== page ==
What Men Need to Grow Up

You don’t have to look very far to see “the immature masculine” or “toxic masculinity” rampant in our culture     Men commonly put down any sign of “weakness” or sensitivity in other men starting in boyhood and effectively police their behavior by shaming or bullying them. Being a “real man” gets equated with suffering pain, never showing vulnerability or any feelings besides anger.

 I highly recommend you see the movie, “The Mask You live In” with its poignant interviews of teenage boys and men on being stuck in the “man box”. A box where they are limited in what they can express or feel.

How did this belief system get started and how can we lead our young boys to be healthy men”?

I believe it began with the loss of boys connection to their fathers in the Industrial Revolution. Prior to that time boys grew up working alongside their fathers, uncles and other men. They did this while on a farm, learning a trade or being apprenticed. In those various relationships they learned about the world of mature men by working side by side with men. 

man in cap

With the coming of industrialization fathers left home early in the morning to work in factories. This was a dehumanizing process that required men to follow the mechanical timing of machines.  The whistle began and ended the work day rather than the rhythms and cycles of the seasons or the cycles of the human body. They returned home often exhausted depriving them of the patience needed to deal with the energy of young boys waiting restlessly for them. With that breaking of the bond between boys and men a rift opened where a boy’s peers became their “pack” where the biggest, rather than the wisest lead the group. This was the birth of the Immature Masculine. Those boys were only guessing, and often wrongly, about what was required to be a man. It is what we see so often now where men behave more like physically large boys, unable to control feelings or express tenderness.

The boys in those succeeding generation had lost something important to help them become healthy men. These were what are called Rites of Initiation. Ancient and contemporary Aboriginal peoples have Rites of Initiation where the older males pass on the secrets of being mature men in the society. These rites when passed identifies them as “Men” and no longer boys. They were successful candidates expected to behave in ways that showed respect to themselves and others. They did not have to wonder if they were men, like many men in our culture do.  Contemporary male’s efforts to posture, preen and “have the most toys” are ways they try to show they are men while still feeling like boys inside.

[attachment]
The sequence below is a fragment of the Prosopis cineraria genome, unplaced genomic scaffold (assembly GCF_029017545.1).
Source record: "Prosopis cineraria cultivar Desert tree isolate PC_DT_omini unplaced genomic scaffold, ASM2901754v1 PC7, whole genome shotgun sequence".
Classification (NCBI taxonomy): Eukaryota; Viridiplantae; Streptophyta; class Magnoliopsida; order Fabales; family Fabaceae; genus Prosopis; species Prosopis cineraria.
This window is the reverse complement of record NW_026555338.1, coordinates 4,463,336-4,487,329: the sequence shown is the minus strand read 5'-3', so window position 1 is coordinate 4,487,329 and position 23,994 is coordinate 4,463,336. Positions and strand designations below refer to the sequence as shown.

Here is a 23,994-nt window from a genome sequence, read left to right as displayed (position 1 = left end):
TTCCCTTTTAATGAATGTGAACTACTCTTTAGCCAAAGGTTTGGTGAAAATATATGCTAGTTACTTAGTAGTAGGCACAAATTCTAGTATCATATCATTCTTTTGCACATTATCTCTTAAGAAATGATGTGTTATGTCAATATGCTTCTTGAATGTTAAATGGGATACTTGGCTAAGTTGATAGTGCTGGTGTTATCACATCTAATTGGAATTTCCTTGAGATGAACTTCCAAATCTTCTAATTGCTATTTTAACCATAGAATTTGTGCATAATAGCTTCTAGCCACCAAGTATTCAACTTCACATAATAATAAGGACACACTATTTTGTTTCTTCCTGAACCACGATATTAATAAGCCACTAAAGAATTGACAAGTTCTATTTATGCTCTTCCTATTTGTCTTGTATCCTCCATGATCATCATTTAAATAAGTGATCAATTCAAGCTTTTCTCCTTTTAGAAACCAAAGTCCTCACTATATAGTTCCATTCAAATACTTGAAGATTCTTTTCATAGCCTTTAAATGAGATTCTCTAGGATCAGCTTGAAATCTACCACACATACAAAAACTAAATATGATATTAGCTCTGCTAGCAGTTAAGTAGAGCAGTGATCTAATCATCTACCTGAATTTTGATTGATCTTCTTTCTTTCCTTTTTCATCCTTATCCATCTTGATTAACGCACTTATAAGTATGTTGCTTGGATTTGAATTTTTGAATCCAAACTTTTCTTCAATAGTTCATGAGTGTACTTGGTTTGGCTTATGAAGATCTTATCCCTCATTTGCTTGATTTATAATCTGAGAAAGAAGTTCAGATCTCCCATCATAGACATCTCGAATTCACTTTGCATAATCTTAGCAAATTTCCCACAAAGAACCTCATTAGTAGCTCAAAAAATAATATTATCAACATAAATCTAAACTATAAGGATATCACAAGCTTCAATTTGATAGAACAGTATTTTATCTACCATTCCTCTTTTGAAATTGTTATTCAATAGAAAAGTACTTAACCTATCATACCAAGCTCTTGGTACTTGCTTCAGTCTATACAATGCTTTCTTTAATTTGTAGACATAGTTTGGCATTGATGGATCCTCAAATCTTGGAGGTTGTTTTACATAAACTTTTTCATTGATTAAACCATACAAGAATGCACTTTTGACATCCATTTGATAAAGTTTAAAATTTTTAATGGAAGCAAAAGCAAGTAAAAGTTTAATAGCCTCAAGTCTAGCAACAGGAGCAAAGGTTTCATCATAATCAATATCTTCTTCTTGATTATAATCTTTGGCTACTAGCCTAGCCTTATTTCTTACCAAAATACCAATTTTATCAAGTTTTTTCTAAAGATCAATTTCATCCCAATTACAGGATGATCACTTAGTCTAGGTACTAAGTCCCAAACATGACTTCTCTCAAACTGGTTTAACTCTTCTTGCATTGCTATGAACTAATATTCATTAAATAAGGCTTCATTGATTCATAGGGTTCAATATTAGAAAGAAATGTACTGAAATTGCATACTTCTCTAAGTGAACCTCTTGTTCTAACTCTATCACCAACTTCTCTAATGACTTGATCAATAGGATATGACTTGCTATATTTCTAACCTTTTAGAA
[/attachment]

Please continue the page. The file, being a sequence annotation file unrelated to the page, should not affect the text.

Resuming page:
Traditionally the boys were ritually “kidnapped” from their mothers by the men of the tribe. They were lead away to master the ordeals presented to them. If they passed the ordeals they were ready to receive the knowledge and wisdom to be considered men of the tribe. The elder males instructed them in the “male wisdom.”

Among the wisdom and responsibilities that are passed on include:

  1. Your relationships are the most important things you have in your life so honor and protect them.
  2. Treat your spouse, mother in law and other women with respect. They are the bearers of your children and brought you into this life.
  3. Be honorable and act with integrity with others. You word is your bond.
  4. Take care of and honor the elders. They hold the wisdom of the people and have sacrificed
  5. Your children deserve your time and attention. Be attentive to them.

If these messages were passed on to men in our culture and lived out we would not see the abuse of power, immature behavior and disregard that men have towards other men and women. 

So, what can be done now as those rituals are (largely) lost in time?

I encourage men to join a facilitated men’s group so that they can have a safe place to explore what it means to be men today. There they can find acceptance to be all of themselves: sad, angry, joyful and grieve the loss of not having healthy fathers in their lives.

What I have learned is that men can become models to each other for the fathers they never had and help each other to grow into being the accountable, emotionally present fathers, husbands and men.  All of us benefit from having these kinds of emotionally expressive and grounded men in our lives. 

You can find out more on men's counseling here.